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(STFC DTP) The atmospheric evolution of Mars

Project Description

Mars atmospheric evolution was marked by an early, dense CO2-rich atmosphere giving sufficient greenhouse warming to enable liquid water at the surface; followed by atmospheric loss leaving a less dense atmosphere with cold, arid surface conditions. The timing of atmosphere loss is not known, but may have coincided with a period of heavy meteorite bombardment at ~3.9 Ga. Noble gases offer key insight into the processes controlling the atmosphere systems on terrestrial planets. Because they are inert, the behaviour of noble gases in planetary reservoirs is controlled by relatively simple physical processes. As volatile elements, they are strongly depleted leading to significant modification of their primary isotope ratios (i.e. acquired at the time of accretion) by radioactive decay of isotopes of other elements. Where this occurs, the range of half lives provided by the precursors 129I (decaying to 129Xe in 16 Ma), 244Pu fission (131-136Xe, 80 Ma), 40K (40Ar, 1.3 Ga), 238U fission (131-136Xe, 4.5 Ga) provide distinct time constraints on models of atmosphere evolution.
Martian meteorites are our only samples from Mars, and are mostly relatively young (≤1.3 Ga) igneous rocks that are considered to be largely unrepresentative of the martian surface. However, in 2013, the first martian meteorite identified as a regolith breccia from the martian surface was described. As a breccia, this meteorite contains a diverse array of lithic components that crystallised by ~4.4 Ga punctuated by impact-driven resetting events all the way to 170 Ma. Martian atmospheric gases trapped within different lithic clast components could potentially provide a unique record of the early martian atmosphere.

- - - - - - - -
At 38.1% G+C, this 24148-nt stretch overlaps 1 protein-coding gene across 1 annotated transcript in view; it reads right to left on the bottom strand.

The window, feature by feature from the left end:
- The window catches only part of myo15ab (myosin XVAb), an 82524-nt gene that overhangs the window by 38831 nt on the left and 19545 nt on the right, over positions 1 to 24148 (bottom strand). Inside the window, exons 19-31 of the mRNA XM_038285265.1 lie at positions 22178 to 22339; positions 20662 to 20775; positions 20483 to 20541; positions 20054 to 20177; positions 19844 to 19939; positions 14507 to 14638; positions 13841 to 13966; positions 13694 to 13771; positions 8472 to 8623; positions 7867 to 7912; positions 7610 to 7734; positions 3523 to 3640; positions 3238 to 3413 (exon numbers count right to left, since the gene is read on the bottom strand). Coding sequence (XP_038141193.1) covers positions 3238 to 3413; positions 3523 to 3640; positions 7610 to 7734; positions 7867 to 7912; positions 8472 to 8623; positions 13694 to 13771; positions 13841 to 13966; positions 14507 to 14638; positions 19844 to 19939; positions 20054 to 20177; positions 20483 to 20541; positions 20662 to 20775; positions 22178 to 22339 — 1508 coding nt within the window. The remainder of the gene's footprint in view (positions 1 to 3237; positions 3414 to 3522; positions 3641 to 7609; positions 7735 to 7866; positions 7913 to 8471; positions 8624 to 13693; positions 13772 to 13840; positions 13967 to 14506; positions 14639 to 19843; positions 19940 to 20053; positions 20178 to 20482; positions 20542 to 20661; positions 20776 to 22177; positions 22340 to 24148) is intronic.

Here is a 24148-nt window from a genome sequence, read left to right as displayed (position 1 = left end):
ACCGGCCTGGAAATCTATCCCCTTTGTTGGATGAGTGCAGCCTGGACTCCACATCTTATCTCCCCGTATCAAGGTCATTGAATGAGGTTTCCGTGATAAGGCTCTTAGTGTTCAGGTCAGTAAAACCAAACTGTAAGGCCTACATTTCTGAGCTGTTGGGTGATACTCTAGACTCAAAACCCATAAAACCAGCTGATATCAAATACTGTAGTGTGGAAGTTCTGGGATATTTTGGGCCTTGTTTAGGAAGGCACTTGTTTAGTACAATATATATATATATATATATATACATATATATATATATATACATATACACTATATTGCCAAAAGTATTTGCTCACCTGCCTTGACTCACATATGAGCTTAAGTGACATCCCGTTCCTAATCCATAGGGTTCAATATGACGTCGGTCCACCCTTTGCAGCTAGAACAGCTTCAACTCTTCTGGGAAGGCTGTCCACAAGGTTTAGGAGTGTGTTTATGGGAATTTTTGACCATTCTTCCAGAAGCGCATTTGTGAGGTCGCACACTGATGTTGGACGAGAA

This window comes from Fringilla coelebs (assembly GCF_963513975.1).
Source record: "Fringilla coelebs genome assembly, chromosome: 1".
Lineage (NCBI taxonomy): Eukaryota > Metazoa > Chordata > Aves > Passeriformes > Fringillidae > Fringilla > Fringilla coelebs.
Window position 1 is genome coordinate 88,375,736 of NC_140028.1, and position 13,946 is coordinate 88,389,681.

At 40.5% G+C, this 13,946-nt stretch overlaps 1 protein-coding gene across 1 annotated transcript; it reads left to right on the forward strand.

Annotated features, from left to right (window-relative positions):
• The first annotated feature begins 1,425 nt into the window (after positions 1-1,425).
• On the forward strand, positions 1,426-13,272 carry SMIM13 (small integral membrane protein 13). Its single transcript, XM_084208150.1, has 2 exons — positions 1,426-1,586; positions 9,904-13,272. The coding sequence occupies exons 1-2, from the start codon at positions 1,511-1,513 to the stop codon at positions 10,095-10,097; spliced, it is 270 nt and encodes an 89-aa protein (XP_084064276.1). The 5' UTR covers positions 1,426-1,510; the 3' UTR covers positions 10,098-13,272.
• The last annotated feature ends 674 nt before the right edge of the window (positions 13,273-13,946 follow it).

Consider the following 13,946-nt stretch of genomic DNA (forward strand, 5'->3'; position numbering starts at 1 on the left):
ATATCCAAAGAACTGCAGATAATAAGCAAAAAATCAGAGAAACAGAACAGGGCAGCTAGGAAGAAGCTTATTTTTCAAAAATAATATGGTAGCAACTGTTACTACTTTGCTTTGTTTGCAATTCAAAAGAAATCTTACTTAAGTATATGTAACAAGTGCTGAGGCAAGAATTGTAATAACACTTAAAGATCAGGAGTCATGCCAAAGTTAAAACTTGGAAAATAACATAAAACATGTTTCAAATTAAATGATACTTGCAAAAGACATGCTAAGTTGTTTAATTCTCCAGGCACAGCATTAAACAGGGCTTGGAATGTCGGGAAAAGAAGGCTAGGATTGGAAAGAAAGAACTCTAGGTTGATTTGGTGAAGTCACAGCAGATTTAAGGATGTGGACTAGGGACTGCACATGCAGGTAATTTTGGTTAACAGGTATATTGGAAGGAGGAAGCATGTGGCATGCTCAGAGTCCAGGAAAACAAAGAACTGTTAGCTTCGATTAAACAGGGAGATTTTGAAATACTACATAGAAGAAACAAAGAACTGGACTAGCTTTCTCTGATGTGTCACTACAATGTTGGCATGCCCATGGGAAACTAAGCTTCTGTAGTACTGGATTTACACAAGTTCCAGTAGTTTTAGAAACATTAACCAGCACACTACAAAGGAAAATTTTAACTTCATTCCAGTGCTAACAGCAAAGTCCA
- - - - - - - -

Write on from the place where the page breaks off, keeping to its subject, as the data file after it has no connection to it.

The aim of this project is to determine the noble gas isotopic composition of the martian atmosphere through time. A major focus will be on noble gases in clast components of the matain regolith breccia meteorite North West Africa (NWA) 8114. A clast-by-clast approach will be used in an attempt to piece together the evolution of the martian atmsophere over time. If ancient and modern noble gas components in NWA 8114 can be resolved it will provide insight into: the source of accretionary volatiles (e.g. solar, cometary), the timing and extent of atmospheric loss; and the rate of atmospheric replenishment by degassing of the martian mantle. To provide context and additional insights, results from NWA 8114 will be supported by analyses of other selected martian meteorites, including the younger shergottites which retain a noble gas signature representative of the modern atmosphere, and nahklites which show evidence for a more ancient atmospheric noble gas composition.
Samples will be characterised using optical and electron microscopy techniques, and mineral chemistry by electron microprobe. Noble gas isotopes will be analysed in individual components (clasts, mineral separates, shock glass) using noble gas mass spectrometry.

The project would suit a student interested in planetary evolution, Mars science and geochemistry. This is a laboratory-focussed project so good practical skills and a willingness to learn and apply analytical techniques is essential. A background in geoscience, physics or chemistry at undergraduate level is desirable.


Agee C. B., et al. (2013) Science, 339, 780–785.
Cartwright J.A. et al (2014) Earth and Planetary Science Letters 400, 77-87
MacArthur J.L. et al (2019) Geochimica Cosmochimica Acta 246, 267-298.
Ott U. et al (2019) Volatiles in the Martian Crust, Chapter 3, 35-70.

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